Left-right brains at work in Case Western Reserve and Cleveland Institute of Art Class

Students build shadow boxes for Sounds of Doan Brook.

Biology and sculpture students create art with environmental themes for public display

Uniting the scientist's left brain thinking with the artist's right brain creativity has resulted in a number of environmentally based art installations and projects in Biology 312, a course offered jointly by Case Western Reserve University and the Cleveland Institute of Art.

The public will have the opportunity to the view these works from this cross disciplinary course in the College of Arts and Sciences' department of biology and the sculpture department at CIA during the week of December 1-5.

This semester, Michael Benard, a new assistant professor of biology, and Charles Tucker, head of the sculpture department at CIA, together taught the class of 15 students, comprised primarily of fourth-year biology majors and sculpture majors. Read more.

Campus News


Submissions for presentations are being accepted now through January 30 for Research ShowCASE 2009, which will take place Thursday, April 16. The campus community is invited to join fellow faculty, staff and students in presenting their latest research and scholarship. This year's graduate and post-doctoral poster competition includes cash prizes. Refer to the Research ShowCASE Web site for details.

The seventh annual Giving Tree program has begun. Be sure to stop by Thwing Center atrium to select a gift tag describing a gift to be donated to a neighborhood child served by Northeast Ohio Neighborhood Health Services, Inc. (NEON). The gifts will go to 100 children living in neighborhoods close to Case Western Reserve University. Campus offices and departments that would like to take a group of tags should contact Arlet Wright, 368-2654. All gifts should be wrapped and returned to Thwing Center Operations Office (located across from the Post office in Thwing Center), no later than Wednesday, December 17, 2008. For more information, please contact Arlet Wright, Thwing Center, at 368-2654 or Suzanne Leach, Student Activities & Leadership, at 368-2679. Your generosity is greatly appreciated this holiday season!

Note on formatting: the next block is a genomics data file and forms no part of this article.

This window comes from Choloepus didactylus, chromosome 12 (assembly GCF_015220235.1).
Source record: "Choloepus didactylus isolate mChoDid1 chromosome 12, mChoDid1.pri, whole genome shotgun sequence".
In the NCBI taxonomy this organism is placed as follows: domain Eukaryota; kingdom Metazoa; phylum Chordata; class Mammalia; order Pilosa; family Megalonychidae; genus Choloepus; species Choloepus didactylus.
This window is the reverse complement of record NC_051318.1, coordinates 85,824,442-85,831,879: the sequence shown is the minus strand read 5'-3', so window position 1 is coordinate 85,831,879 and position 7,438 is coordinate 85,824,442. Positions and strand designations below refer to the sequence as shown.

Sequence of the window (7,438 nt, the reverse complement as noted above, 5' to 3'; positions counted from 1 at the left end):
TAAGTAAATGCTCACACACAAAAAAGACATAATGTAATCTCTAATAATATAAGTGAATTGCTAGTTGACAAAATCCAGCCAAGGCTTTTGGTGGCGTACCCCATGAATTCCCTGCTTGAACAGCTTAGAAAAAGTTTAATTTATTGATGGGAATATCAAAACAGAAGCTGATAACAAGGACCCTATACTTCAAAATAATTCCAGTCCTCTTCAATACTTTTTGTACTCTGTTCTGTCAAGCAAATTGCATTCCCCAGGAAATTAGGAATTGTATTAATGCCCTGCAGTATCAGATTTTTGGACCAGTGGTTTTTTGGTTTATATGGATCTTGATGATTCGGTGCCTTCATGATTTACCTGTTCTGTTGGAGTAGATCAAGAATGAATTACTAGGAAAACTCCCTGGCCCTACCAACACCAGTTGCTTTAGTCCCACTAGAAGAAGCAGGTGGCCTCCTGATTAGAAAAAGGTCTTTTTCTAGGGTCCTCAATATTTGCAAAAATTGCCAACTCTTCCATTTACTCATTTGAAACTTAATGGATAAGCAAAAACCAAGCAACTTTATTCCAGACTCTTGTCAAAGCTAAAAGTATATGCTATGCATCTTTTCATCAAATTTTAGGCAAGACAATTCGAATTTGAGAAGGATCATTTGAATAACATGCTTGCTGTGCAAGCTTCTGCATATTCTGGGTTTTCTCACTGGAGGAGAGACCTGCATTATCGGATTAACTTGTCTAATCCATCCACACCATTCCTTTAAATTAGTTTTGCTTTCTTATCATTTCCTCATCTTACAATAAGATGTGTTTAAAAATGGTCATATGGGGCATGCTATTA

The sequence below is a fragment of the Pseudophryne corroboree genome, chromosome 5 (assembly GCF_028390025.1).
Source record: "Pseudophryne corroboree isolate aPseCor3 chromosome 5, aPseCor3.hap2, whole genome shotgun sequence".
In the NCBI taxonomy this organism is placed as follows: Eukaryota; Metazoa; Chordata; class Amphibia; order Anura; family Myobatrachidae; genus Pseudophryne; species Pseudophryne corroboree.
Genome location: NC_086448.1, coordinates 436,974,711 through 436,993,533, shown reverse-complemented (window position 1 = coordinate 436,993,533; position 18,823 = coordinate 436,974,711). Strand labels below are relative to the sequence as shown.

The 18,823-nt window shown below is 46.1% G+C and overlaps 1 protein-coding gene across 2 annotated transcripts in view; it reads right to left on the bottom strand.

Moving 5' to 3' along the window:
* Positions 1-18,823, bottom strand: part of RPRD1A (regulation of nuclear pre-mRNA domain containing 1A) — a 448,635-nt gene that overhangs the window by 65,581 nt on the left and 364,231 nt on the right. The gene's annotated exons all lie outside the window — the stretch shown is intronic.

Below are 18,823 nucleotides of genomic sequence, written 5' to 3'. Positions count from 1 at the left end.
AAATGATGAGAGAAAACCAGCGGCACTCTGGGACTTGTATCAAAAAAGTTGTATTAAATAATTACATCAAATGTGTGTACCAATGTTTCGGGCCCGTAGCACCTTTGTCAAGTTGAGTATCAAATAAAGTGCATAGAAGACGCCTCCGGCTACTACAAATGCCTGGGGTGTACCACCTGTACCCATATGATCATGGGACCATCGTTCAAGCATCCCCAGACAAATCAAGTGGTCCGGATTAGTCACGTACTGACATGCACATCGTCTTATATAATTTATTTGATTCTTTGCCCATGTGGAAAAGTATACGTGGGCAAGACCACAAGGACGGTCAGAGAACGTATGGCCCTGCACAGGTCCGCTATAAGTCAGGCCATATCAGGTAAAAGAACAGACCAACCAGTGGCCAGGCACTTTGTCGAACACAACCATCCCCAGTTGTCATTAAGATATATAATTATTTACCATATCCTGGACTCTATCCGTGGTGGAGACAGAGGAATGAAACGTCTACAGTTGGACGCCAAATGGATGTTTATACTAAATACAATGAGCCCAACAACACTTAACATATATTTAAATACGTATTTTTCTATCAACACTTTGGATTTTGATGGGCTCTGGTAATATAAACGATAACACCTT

For Faculty and Staff

Case Western Reserve President Barbara R. Snyder and Provost W. A. "Bud" Baeslack will host a Faculty and Staff Holiday Open House from 3:30 to 5:30 p.m., Friday, December 12, in Adelbert Hall. Additional information with RSVP instructions is forthcoming.

Midterm grades entered for the fall 2008 semester will be archived beginning at 5 p.m. today. This means that faculty members will no longer be able to view the grades in the Student Information System (SIS). The SIS team recommends that faculty download any grade roster containing midterm grades to Excel to have a copy of the information for their files. To do this, click on the Grade Roster icon for a class. In the blue header above the student roster, click the Download icon, which looks like a table with a red arrow pointing towards it. This will download all of the information in that section to Excel, including the student's ID, name and midterm grade. Send an e-mail to reghelp@case.edu or call 368-4310 to request assistance from the registrar's office.

Questions About the Proposed Conflict of Interest Policy? Please attend one of our forums this month where representatives of the drafting committee will offer clarifications and hear your feedback. The forums will all be held in the Toepfer Room on the Second Floor of Adelbert Hall on Thursday, December 4, 4:30 – 5:30 p.m.; Friday, December 5, 3 – 4 p.m.; and Tuesday, December 9, 4:30 – 5:30 p.m. For more information or a copy of the policy, please email chris.sheridan@case.edu.